Whether you are an at-home audio hobbyist or a seasoned and professional Pro Tools operator, everybody yearns for the optimum working environment to produce music. Over the next few weeks I’ll take you through the various components of the digital audio workstation and offer some suggestions for maximizing its performance.
This is by no means the end-all-be-all of how-tos on the subject and I invite all of you readers out there to contribute to the body of knowledge with your personal expertise. As for me, I can only speak from my own experience as a professional audio engineer. So please offer your opinions or questions in the comments below if you are so inclined.
I should admit right off the bat that I am a supporter of Macintosh computers and Pro Tools in the professional environment. The realities of the professional world decree that this is how you must go if you wish to have a successful career. I do swing every which way: I have done high-profile professional projects on Microsoft computers, Nuendo, Logic, Cubase, and tape. By and large, however, contemporary creative demands as well as the desire for portability and universality demand a Macintosh and Pro Tools combination.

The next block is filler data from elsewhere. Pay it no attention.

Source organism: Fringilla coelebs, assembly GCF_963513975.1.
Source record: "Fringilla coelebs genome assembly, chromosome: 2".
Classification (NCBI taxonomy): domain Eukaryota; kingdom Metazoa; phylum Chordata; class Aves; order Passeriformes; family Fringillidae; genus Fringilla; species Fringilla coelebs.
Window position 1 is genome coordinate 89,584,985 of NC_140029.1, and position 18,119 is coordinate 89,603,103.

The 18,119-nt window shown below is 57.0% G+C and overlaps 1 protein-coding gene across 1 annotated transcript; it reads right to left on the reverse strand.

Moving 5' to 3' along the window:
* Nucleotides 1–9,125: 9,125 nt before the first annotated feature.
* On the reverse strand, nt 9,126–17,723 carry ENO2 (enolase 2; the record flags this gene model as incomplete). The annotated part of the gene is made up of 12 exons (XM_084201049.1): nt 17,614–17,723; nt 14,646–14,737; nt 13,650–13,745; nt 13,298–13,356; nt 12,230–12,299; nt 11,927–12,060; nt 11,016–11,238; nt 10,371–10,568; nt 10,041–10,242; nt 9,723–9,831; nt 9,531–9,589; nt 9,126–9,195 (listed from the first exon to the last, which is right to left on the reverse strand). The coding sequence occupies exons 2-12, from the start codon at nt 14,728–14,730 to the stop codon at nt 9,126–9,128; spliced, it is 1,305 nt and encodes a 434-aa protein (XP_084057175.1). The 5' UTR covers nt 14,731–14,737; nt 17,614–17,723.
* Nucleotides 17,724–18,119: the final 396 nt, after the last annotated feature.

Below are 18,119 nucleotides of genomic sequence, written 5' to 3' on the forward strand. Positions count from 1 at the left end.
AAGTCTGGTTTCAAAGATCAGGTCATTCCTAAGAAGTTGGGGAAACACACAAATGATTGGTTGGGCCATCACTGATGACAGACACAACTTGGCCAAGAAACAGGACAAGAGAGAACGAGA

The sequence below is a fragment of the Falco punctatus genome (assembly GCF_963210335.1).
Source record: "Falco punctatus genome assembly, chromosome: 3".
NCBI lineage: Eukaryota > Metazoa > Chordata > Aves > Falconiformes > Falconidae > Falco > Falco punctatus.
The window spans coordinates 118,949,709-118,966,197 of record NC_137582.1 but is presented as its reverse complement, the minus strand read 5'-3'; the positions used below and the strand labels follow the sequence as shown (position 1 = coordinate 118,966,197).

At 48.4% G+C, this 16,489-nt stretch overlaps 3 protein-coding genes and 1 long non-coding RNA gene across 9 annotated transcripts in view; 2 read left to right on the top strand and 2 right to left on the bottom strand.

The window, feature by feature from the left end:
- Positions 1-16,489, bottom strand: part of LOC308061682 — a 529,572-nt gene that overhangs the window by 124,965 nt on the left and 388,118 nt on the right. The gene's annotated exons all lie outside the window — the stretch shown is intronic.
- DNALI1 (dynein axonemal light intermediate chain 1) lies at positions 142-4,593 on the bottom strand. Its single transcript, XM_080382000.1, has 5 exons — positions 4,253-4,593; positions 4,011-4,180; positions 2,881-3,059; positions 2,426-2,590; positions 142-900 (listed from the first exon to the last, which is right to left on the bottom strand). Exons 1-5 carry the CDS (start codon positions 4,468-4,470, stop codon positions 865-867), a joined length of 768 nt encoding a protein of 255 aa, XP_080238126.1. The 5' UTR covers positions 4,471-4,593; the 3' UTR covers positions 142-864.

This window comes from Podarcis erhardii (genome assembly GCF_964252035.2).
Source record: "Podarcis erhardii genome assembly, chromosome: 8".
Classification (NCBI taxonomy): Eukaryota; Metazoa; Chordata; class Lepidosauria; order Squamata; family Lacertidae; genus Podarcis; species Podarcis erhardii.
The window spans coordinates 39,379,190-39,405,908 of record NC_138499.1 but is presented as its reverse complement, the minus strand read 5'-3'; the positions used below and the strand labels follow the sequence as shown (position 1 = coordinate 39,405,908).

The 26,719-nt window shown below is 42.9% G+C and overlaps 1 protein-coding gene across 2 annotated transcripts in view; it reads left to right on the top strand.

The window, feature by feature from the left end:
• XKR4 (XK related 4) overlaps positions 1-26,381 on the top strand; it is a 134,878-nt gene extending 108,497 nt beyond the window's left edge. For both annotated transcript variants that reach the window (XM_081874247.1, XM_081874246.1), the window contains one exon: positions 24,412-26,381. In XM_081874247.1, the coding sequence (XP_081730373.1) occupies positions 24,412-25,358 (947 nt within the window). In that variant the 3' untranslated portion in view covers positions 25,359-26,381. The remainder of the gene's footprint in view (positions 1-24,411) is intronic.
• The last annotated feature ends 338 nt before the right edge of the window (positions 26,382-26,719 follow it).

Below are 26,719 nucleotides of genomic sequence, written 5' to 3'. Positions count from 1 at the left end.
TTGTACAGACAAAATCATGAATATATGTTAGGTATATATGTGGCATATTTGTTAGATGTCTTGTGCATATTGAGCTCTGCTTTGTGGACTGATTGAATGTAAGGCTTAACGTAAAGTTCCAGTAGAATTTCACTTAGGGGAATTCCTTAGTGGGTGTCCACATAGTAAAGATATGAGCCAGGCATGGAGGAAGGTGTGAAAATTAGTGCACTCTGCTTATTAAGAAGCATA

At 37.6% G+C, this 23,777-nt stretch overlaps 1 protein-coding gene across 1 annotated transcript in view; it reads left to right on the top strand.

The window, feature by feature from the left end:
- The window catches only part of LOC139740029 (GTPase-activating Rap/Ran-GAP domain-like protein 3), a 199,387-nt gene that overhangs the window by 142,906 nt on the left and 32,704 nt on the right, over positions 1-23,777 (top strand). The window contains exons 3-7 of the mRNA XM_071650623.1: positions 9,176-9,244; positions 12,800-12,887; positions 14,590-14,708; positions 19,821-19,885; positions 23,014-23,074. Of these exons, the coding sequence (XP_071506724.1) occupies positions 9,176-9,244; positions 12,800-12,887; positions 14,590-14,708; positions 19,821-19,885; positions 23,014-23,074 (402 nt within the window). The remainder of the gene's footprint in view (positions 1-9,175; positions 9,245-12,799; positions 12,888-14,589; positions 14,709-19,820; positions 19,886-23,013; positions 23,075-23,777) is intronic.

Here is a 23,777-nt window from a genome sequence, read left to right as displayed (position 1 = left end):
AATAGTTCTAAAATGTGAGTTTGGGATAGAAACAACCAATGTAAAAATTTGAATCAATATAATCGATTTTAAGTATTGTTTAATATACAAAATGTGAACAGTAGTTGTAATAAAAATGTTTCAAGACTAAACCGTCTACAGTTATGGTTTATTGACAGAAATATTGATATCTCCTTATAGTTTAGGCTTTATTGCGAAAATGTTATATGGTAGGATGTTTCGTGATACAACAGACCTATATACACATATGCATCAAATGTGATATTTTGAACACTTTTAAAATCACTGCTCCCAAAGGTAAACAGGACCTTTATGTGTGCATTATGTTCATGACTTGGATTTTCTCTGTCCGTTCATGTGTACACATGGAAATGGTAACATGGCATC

Mac or PC:
Forget the I/Os, forget the gear (for now). Heck, even forget about the talent. In today’s music production world, you cannot record anything of any kind without a good computer. For the audiophiles out there, I too am a tape guy when the opportunity presents itself. However, the availability of the medium coupled with budgets and real-world artist demands often preclude the use of our beloved reel-to-reels.
So before you choose between Pro Tools and Logic and Nuendo, you have to pick the optimum machine to support those programs. When the question is posed to me there are three main distinctions that I like to draw:
1) This one is kind of arbitrary but is necessary exposition because, when talking about technology, you will often get the conscientious objector who takes issue with the nomenclature: a Macintosh computer is a PC.
PC stands for personal computer, so the question really comes down to Macintosh or Microsoft. That kind of has a nice ring to it, so I’m curious why the debate is framed in such a manner. Apologies to those Linux supporters out there, but Linux isn’t even a wildcard in this tournament.
2) A much more substantive and important distinction to draw is that Apple produces an operating system (Macintosh) so that it can sell its computers. On the other hand, Microsoft produces computers so that it can sell its operating system.
This is a subtle difference, but very important. When your Macintosh computer crashes and you need to rebuild from scratch, you can use any OS installer on your computer. Mac doesn’t even ask for a serial number. That is because Apple is in the business of selling computers and the OS itself is simply a construction so that they can sell them machines themselves. That means that every component that is in the machine has an express purpose, specific to the operating system. Likewise, every line of code that exists in the operating system has an express purpose in the functioning of those components.